Transpersonal psychologist and author John Welwood calls being present with experience just as it is, "unconditional presence." This equally works for obsessions or repetitive thinking as well as compulsions or driven behaviors. There is no emotional reactivity when standing inside of a feeling or the Truth. Benjamin Disraeli observed, "Never apologize for showing feeling. When you do so you apologize for truth."

Each lived present moment offers the opportunity to initially "take the hit" within us of challenging situations and the feeling backwash, and be still and present in observing it as we continue to breath long, slow and deep breathes, being patient and giving ourselves self-support and self-compassion as this energetic feedback flows all the way through us. Whether the inner movement lasts a few minutes, fifteen minutes or a half-an-hour, something shifts within our consciousness that frees us from the ego's impulsivity, urges and agendas. This is where authentic psychological growth originates.


George Demont Otis     A Marin Farm
 

Expressing Feelings Is Ego Bleeding

If ego is the tendency to hold on to ourselves and control our experience, then feeling our emotions directly and letting their energy flow freely threatens ego's whole control structure." (...)
Emotions, we could say, are the blood shed by ego-they start to flow whenever we are touched, whenever the defensive shell around the heart is pierced. Trying to control them is an attempt to keep this shell from cracking. Letting ego bleed, on the other hand, opens the heart.
—John Welwood, Toward a Psychology of Awakening

Whenever you can awaken and realize being "in your head" utterly immersed in concepts, beliefs and stories, it is in this propitious moment that you are on the brink or cusp of seeing all the universe, inside and out. The risk that has scared the bejesus out of humankind's collective and individual egos throughout all time is to somehow honestly feel and express the turbulent, out of control energies none too gently flowing through us and organically build an authentic container, tolerance and capacity to feel everything and anything, downing and uplifting, without being engulfed, flooded, overwhelmed and quickly get frozen, stuck, tuned out or dissociated and checked out.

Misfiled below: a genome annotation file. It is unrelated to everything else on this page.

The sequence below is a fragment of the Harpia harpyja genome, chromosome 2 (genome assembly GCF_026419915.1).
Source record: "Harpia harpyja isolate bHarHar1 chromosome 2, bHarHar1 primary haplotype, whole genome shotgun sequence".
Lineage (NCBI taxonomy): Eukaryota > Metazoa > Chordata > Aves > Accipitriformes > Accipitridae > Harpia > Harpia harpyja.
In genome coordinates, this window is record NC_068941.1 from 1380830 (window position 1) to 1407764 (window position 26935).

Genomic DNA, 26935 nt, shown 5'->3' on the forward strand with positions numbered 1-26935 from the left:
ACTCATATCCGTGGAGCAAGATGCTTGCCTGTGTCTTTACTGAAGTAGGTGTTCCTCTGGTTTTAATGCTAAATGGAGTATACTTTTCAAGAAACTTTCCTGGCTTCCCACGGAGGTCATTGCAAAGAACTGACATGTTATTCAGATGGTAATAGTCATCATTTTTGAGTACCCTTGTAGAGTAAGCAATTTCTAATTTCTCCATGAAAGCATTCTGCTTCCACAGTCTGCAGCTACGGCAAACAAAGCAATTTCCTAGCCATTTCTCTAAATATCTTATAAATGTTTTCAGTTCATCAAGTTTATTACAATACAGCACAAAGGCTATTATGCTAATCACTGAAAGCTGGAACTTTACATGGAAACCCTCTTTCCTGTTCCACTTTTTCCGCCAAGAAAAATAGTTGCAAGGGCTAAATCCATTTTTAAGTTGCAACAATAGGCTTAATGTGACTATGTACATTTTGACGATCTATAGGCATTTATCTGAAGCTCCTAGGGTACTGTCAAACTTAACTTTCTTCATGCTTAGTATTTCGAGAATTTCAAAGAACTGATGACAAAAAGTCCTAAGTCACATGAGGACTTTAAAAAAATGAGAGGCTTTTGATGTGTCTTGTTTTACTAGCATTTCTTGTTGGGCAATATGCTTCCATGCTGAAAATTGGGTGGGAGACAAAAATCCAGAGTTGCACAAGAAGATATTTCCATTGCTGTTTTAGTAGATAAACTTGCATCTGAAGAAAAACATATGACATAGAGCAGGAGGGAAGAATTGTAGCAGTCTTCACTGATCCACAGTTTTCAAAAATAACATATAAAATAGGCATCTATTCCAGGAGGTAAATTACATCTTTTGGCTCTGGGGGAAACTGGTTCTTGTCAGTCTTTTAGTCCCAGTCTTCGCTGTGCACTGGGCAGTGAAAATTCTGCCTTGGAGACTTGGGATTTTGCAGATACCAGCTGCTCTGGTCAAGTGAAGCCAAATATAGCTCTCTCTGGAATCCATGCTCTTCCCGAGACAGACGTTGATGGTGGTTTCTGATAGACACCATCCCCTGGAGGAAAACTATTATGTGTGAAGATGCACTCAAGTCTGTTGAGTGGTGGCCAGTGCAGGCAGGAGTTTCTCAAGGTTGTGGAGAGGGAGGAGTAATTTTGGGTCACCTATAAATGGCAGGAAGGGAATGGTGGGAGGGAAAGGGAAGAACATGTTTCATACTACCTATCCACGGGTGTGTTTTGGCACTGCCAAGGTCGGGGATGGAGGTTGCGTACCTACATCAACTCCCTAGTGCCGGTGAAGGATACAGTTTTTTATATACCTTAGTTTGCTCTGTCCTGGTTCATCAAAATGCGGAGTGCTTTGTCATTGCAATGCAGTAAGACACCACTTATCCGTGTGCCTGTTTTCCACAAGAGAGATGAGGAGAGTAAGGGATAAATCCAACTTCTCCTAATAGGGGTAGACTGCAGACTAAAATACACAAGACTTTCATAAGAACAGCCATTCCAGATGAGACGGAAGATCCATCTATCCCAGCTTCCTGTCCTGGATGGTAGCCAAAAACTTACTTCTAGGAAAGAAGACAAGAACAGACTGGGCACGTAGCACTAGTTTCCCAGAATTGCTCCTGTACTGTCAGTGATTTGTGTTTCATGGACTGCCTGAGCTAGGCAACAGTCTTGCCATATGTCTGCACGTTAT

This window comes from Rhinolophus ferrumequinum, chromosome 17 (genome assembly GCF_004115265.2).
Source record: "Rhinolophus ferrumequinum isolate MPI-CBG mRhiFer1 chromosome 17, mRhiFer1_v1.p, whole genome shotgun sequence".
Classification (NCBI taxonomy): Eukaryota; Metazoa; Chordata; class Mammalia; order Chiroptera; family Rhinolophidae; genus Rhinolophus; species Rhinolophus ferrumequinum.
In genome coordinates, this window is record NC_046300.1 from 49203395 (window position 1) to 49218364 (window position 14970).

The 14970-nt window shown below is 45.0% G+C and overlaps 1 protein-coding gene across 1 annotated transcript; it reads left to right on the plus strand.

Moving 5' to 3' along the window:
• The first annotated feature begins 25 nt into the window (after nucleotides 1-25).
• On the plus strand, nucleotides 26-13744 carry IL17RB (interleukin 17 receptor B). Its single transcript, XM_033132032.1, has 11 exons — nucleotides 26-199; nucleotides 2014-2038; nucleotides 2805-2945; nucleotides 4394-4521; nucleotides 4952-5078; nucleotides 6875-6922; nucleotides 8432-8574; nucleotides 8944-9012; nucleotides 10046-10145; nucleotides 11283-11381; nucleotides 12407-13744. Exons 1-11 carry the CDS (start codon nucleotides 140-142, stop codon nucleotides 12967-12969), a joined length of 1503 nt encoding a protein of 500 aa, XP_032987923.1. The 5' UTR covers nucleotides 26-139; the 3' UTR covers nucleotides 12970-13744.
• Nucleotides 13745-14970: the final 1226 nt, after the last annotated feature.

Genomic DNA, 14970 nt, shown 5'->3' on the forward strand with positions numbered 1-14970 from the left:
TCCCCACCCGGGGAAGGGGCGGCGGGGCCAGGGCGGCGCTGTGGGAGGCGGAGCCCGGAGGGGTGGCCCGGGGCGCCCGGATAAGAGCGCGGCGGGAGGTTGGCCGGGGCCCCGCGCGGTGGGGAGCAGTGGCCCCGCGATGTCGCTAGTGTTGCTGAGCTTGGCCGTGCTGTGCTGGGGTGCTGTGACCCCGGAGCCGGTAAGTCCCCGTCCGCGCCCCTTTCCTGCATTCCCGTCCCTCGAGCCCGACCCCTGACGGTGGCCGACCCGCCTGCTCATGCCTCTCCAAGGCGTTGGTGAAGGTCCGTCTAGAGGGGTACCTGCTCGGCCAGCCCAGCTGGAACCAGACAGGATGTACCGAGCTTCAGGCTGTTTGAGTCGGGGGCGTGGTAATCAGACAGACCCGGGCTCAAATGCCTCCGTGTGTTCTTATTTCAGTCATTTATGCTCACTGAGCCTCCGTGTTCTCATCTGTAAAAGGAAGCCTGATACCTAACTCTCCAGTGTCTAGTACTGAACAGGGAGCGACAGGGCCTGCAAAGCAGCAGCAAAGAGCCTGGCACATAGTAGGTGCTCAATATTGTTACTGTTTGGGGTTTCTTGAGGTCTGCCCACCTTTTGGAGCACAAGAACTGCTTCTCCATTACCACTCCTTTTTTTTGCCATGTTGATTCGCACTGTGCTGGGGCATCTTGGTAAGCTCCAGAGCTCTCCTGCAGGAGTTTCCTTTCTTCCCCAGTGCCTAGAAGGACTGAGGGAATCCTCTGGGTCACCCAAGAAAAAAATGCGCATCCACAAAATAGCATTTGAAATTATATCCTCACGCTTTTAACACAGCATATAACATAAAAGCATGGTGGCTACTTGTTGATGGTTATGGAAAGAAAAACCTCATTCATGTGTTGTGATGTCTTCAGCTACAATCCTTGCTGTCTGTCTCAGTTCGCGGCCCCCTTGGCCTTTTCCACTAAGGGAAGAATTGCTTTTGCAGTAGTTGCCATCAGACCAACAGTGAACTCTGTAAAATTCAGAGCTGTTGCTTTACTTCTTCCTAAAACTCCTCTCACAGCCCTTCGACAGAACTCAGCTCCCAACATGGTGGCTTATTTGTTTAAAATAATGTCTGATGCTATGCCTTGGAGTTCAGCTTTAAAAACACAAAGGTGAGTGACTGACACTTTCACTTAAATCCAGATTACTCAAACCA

This is akin to white water rafting a level five and six un-navigable river, being a passenger on a fierce and frightening killer roller coaster or somehow finding shelter and riding out a level five hurricane by finding its eye and calm center. This is the royal road to breaking open your compassionate heart within which lies the golden pearl of great value, the perfume of peace, the love of Loves, the Truth of our Being and the True Self. Let the circumstances, life conditions and situations you face moment by moment break your heart wide open with humanity for this is precisely their gift, what they are here for.